However, what if your amplifier only has a coaxial RCA input? In that case, you must convert the connection from optical to coaxial.
You can do this with an optical to coaxial RCA converter like the one below:
In this case, connect an optical cable from your output device to the converter’s optical input.
Then, connect the converter’s RCA output to the amplifier’s RCA input with a coaxial digital audio cable.
It’s a bit more complicated but easy enough when you have the correct converter.
How to Split the Signal
What if you wanted to send a single coaxial digital audio output to two different playback devices?
For example, send a TV’s audio output to a soundbar and a separate DAC – or from a CD player to an amplifier and a DAC.
The solution is quite simple. You can buy an RCA Y-adapter audio cable similar to the one below:
- Suitable for digital audio or subwoofer connections.
- Short cable adapter for easy installation
- Pro-grade connectors and build quality
- You'll need to buy extra RCA cables for each connection.
All you need to do is connect the single male RCA to your coaxial audio output. You then have two female RCA connections to send audio into the inputs of your two devices.
The two inputs on your devices may also be female connectors, so you will need an extra male-to-male RCA digital coaxial cable to complete each connection.
Like the one above, a Y-cable can connect two subwoofers to an AV receiver with a single subwoofer output.
Converting Coaxial Digital to Analog Audio
So, here’s the thing. You have a digital coaxial output on your Blu-ray player. However, you only have stereo RCA inputs on your amplifier.
How will you hear the audio from your movie on your speakers?
Like the model pictured below, the solution is to buy a coaxial digital audio-to-analog RCA converter.
This device will accept a coaxial or optical digital audio signal and output it as stereo analog audio.
This converter can be used anytime you need to convert S/PDIF digital audio to analog stereo audio – and it even has an internal volume control.
If you want to send movie audio to a stereo speaker system, a converter like this can make this a simple process.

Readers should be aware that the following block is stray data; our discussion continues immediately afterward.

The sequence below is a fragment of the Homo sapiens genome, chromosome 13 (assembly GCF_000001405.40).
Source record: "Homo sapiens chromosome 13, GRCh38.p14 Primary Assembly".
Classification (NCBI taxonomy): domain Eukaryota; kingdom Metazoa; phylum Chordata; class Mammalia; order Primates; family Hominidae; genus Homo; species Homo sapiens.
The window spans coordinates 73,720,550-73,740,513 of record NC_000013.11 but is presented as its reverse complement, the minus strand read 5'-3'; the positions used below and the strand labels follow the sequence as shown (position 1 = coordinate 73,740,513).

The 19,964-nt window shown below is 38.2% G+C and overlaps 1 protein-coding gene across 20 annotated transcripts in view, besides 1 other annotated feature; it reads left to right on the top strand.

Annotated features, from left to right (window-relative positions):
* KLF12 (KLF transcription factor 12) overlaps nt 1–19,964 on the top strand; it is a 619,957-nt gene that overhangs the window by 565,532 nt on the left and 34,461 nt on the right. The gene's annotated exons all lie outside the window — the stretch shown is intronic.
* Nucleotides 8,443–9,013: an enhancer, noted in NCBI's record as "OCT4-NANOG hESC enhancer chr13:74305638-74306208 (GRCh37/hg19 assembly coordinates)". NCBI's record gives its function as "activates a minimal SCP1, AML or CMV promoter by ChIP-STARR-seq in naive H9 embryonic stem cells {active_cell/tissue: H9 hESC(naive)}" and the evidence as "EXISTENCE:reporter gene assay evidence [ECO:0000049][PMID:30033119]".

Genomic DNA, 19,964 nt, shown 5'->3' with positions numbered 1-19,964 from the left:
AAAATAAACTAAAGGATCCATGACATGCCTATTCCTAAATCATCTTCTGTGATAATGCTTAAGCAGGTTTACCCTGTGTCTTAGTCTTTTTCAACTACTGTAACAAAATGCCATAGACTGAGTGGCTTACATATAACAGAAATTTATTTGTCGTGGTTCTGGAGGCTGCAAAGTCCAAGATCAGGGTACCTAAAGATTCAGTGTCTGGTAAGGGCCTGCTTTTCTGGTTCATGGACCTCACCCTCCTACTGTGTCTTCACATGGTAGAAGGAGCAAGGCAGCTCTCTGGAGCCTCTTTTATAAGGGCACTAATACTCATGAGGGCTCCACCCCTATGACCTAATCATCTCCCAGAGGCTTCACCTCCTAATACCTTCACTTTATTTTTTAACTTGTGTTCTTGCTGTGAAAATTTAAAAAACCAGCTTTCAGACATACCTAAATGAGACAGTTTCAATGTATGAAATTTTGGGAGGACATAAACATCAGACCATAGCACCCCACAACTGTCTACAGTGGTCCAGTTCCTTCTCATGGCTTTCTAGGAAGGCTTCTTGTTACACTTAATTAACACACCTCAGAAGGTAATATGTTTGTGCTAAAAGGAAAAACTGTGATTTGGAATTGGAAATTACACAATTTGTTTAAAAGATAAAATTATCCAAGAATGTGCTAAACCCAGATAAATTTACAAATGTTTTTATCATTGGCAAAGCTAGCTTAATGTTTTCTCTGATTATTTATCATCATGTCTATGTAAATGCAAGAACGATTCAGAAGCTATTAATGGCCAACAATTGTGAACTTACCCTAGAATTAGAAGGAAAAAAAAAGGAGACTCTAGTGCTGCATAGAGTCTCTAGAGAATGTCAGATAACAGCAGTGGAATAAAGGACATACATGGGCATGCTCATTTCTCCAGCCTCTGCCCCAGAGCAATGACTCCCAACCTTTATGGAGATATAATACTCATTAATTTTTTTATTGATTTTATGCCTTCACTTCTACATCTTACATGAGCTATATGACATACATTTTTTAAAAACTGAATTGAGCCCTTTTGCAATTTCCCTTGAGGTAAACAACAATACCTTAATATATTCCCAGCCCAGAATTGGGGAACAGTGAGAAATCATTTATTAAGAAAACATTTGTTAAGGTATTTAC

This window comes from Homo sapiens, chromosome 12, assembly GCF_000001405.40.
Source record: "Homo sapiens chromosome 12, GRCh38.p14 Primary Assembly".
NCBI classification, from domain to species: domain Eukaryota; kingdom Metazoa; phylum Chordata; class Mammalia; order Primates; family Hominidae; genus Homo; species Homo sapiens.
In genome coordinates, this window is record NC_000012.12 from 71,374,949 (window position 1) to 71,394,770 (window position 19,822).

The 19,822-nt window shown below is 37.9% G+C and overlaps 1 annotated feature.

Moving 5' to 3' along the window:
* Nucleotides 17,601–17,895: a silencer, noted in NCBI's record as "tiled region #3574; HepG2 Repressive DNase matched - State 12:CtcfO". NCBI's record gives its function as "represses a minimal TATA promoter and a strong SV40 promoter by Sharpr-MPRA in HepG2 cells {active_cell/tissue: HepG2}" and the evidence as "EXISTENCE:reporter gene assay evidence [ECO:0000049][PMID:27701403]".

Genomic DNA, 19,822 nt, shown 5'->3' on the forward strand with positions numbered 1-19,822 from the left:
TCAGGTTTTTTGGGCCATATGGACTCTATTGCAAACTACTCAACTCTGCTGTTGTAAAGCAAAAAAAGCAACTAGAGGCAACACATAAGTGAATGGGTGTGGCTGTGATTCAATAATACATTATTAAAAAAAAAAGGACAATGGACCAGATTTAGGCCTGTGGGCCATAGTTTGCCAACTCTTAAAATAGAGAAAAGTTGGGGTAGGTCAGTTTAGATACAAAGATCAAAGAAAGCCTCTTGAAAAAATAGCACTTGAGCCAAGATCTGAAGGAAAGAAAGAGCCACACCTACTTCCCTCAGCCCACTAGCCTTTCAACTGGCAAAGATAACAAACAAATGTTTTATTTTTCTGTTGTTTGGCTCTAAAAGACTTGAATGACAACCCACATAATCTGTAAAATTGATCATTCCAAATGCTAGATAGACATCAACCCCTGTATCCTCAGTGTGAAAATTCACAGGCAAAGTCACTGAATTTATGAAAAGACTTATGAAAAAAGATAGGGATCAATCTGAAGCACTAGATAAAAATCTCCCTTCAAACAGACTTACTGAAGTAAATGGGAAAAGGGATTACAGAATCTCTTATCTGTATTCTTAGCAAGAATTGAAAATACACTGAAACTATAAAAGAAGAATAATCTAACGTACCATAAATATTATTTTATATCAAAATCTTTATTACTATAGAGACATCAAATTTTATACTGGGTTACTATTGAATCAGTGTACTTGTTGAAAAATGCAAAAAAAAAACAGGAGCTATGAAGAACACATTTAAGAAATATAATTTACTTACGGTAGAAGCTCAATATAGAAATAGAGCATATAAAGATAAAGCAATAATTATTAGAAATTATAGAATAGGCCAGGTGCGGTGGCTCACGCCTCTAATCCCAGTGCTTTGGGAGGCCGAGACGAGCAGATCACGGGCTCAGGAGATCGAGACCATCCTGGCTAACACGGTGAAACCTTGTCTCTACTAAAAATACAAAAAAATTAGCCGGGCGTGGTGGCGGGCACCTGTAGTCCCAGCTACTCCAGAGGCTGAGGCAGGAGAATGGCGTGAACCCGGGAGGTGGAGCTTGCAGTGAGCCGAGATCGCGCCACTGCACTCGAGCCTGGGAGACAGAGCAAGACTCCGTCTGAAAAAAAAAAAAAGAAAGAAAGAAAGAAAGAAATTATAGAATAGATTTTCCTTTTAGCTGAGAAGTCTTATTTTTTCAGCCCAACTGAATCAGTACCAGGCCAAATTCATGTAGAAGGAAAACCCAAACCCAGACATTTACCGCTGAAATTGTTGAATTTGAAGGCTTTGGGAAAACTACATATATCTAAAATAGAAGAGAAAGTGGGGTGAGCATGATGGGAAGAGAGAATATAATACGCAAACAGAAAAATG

An advantage of this device is it accepts more audio formats than most converters. You can send stereo PCM audio from your TV or disc player – or it even decodes 5.1 Dolby Digital and DTS.
Many converters will only accept a digital PCM audio signal. While this is OK for some devices, many digital audio outputs only support Dolby Digital or DTS audio.
Of course, if you only need PCM audio, you can get a cheaper converter that doesn’t have built-in decoding.
Stereo Analog to Coaxial Digital Conversion
There may be a time when you want to send analog audio into a digital audio input.
For example, you might have an old tape deck with stereo analog outs that you want to connect to your speaker system or soundbar with only coaxial digital audio inputs.
In this case, you must buy an analog RCA to digital coaxial audio converter.
- Supports uncompressed 2-channel PCM/LPCM stereo audio
- Converts to S/PDIF coaxial or TOSLINK optical audio
- Sampling rate: 48 kHz
- Not bi-directional - analog to digital only.
With the converter pictured above, you would connect the stereo analog audio output from your tape deck to the RCA inputs.
Then, connect a digital audio coaxial cable from the output to your amplifier or soundbar. This device also has the advantage of supporting an optical audio output.
Frequently Asked Questions
Here are some quick answers to popular questions about coaxial digital audio:
What Is a Digital Audio Coaxial Cable?
A coaxial cable for digital audio transfers S/PDIF stereo and multichannel audio between devices. It has a male RCA connector at each end, a coaxial build and a 75-ohm impedance rating for the cable and connector.
What Is the Coaxial Output on a TV?
The coaxial output on a TV is for sending digital audio. You would use it to connect the sound from your TV to a speaker system or soundbar.
What’s the Maximum Length of a Digital Audio Coaxial Cable?
While there is no specified limit, a well-built cable should transmit digital audio up to 50 feet (15 meters) – and maybe more. However, much will depend on the construction of the cable and the electronics in the source and destination devices. As with most audio cables, it’s best to keep the length to a minimum.
What’s the Difference Between a Coaxial and Optical Digital Audio Connection?
Coaxial and optical digital audio connections transmit identical S/PDIF signals and support the same audio formats. The main difference is the connector and cable type. Optical uses thin fiber optic cables, while coaxial uses more robust 75-ohm coaxial cables better suited for longer distances. But both deliver uncompressed stereo PCM audio and compressed 5.1 surround sound.
Can You Use an RCA Cable for Coaxial Audio?
Coaxial digital audio cables are RCA cables. However, not all RCA cables are suitable for digital audio. Cheap RCA cables may work over short distances, but for best results, use a dedicated 75-ohm coaxial digital audio cable. While standard RCA cables can transmit the signal, a proper coaxial cable will ensure signal integrity, especially over longer runs.
About The Author
Paul started the Home Cinema Guide to help less-experienced users get the most out of today's audio-visual technology. He has been a sound, lighting and audio-visual engineer for around 20 years. At home, he has spent more time than is probably healthy installing, configuring, testing, de-rigging, fixing, tweaking, re-installing again (and sometimes using) various pieces of hi-fi and home cinema equipment. You can find out more here.